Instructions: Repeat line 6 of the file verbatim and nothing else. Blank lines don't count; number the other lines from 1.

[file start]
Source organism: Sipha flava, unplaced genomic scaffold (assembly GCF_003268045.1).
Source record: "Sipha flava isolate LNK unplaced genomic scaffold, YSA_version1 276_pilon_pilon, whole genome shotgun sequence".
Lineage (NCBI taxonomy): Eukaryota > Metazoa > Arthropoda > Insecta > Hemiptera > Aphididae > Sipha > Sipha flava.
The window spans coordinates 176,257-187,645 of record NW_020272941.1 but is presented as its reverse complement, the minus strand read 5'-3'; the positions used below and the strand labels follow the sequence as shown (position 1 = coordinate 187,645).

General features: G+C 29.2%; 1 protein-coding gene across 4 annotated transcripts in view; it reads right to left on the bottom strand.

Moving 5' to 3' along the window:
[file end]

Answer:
Moving 5' to 3' along the window: